Even though flood insurance is a necessity in many locations, some homeowners are surprised to learn that it is not included in homeowner policies. It must be separately purchased from the federal government. Others mistakenly believe that federal disaster assistance will protect them, unaware that many floods aren’t declared as federal disasters. And even if so designated, assistance is in the form of interest-bearing loans that must be repaid.
Flood insurance is a good idea. It’s low-cost, pays for all flood damage, and is not a loan – no repayment necessary. Bear in mind that there is a 30-day waiting period before a flood insurance policy becomes effective.
Pro Tip: “The frequency and severity of natural disasters have increased significantly in the last two years. In 2019, the US experienced 14 natural disasters with claims payouts exceeding $1B. The average is four natural disasters per year, so we experienced more than a three-fold increase. As a result, many policyholders may see rate increases. Homeowners who see a spike in their rates should consult with an independent insurance agent to find out if there are better policy options available.” – Brian Samberg, Senior Vice President, NSI Insurance Group Boca Raton
Considerations for Families
You’ll have to carefully examine the policy’s language to see how it handles certain ambiguous family situations, such as:
- Separation: You’re separated from your spouse and have moved out of your home, which is jointly owned. Both of your names are on the homeowner’s policy. You might not be considered a resident of the insured home, which could affect you if your belongings are damaged at or stolen from your new abode.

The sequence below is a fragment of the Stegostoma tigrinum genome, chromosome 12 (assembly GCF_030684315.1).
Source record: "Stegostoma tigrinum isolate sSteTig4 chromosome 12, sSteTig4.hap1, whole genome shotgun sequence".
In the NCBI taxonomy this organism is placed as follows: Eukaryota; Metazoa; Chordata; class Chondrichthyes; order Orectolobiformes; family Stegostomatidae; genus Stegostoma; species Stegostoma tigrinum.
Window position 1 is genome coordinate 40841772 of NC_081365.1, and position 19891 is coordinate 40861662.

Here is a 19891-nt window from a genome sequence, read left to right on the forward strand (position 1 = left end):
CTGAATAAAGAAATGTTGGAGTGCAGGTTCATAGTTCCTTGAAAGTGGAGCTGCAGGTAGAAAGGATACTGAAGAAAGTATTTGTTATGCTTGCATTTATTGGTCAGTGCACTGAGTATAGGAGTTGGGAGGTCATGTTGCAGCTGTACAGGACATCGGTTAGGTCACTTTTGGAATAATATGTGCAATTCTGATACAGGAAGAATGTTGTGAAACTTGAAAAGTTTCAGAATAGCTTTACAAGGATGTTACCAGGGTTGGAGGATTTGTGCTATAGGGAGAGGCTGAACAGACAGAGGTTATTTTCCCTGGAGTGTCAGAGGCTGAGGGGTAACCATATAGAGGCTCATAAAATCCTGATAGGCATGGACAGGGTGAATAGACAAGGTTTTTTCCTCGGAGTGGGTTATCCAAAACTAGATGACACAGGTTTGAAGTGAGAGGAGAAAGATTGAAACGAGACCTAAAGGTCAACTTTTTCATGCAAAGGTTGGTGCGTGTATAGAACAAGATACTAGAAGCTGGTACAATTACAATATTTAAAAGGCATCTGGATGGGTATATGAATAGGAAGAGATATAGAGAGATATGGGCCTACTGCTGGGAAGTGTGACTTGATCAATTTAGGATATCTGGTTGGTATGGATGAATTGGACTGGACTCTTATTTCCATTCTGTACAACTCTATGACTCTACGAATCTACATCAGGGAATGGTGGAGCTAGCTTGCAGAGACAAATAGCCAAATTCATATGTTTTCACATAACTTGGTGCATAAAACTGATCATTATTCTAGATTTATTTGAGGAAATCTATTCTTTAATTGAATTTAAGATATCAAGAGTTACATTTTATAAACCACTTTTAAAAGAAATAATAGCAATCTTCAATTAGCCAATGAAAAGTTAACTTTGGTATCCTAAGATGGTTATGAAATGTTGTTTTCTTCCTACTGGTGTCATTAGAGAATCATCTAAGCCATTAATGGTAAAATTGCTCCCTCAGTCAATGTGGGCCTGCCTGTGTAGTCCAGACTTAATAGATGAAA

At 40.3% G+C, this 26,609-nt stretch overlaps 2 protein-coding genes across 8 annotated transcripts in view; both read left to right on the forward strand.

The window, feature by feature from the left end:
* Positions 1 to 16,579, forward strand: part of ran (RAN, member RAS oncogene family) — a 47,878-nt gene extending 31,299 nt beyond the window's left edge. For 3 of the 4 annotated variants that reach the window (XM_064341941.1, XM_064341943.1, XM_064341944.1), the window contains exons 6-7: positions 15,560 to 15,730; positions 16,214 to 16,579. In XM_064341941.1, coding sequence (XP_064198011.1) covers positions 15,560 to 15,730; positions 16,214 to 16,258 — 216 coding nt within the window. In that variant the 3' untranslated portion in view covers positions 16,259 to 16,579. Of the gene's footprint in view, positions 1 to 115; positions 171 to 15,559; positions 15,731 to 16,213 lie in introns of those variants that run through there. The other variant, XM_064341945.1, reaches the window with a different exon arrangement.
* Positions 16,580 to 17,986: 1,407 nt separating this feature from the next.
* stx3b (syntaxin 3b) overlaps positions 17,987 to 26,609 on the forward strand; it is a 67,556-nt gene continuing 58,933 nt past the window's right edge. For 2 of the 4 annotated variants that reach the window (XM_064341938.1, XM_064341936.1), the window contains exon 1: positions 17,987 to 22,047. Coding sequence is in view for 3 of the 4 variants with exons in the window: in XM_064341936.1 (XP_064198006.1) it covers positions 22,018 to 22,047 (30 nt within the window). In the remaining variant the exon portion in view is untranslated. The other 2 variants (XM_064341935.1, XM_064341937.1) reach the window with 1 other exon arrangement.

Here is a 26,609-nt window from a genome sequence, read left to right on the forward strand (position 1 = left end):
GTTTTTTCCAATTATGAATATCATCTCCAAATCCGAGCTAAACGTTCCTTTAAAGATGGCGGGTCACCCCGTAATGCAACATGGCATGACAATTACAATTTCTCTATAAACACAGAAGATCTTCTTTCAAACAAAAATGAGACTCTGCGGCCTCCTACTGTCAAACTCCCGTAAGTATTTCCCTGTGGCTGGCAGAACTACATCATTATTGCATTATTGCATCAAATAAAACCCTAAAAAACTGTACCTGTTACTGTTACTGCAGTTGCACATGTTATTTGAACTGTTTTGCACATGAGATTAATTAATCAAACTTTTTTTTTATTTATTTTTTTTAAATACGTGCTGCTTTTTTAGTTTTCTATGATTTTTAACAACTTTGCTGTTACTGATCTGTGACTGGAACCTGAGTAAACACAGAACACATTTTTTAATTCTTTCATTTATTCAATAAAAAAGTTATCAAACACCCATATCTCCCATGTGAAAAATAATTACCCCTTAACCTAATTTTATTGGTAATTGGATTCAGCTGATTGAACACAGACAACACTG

- Divorce: You share custody of your children with your divorced spouse. The kids divide their time between their spouse’s insured home and your rental apartment. Suppose your child injures someone while staying with you and you’re sued. Will the insurance company claim that you’re not covered by your ex-spouse’s policy? Probably.
- Friends: Your stepdaughter’s boyfriend has a dog that bites the mailman on your premises. The mailman sues you. Your stepdaughter lives with you at home, but the boyfriend doesn’t. Since the boyfriend doesn’t live in your house and the dog doesn’t belong to a family member, you aren’t covered for the lawsuit.
Credit scores are often a factor in determining your home insurance monthly payments – the higher the score, the less you’ll pay. Homeowners insurance policy rates and terms vary by state, but that shouldn’t stop you from comparing the rates of national carriers to those in your locality. Choosing a higher deductible can help lower your monthly payments. You can bundle homeowner’s insurance with your auto insurance and other policies for further savings.
Be sure to compare home insurance rates and terms to find the best insurance plan for your needs. The relatively small amount of time you invest in identifying the best policy can save you a ton of money over the years.
Andy is the Digital Marketing Specialist at Finance Guru, a credit card, banking, insurance, loan and home utilities comparison website.
Note: This is a guest post; the views and opinions expressed are those of the author and do not necessarily reflect the opinion or position of Redfin.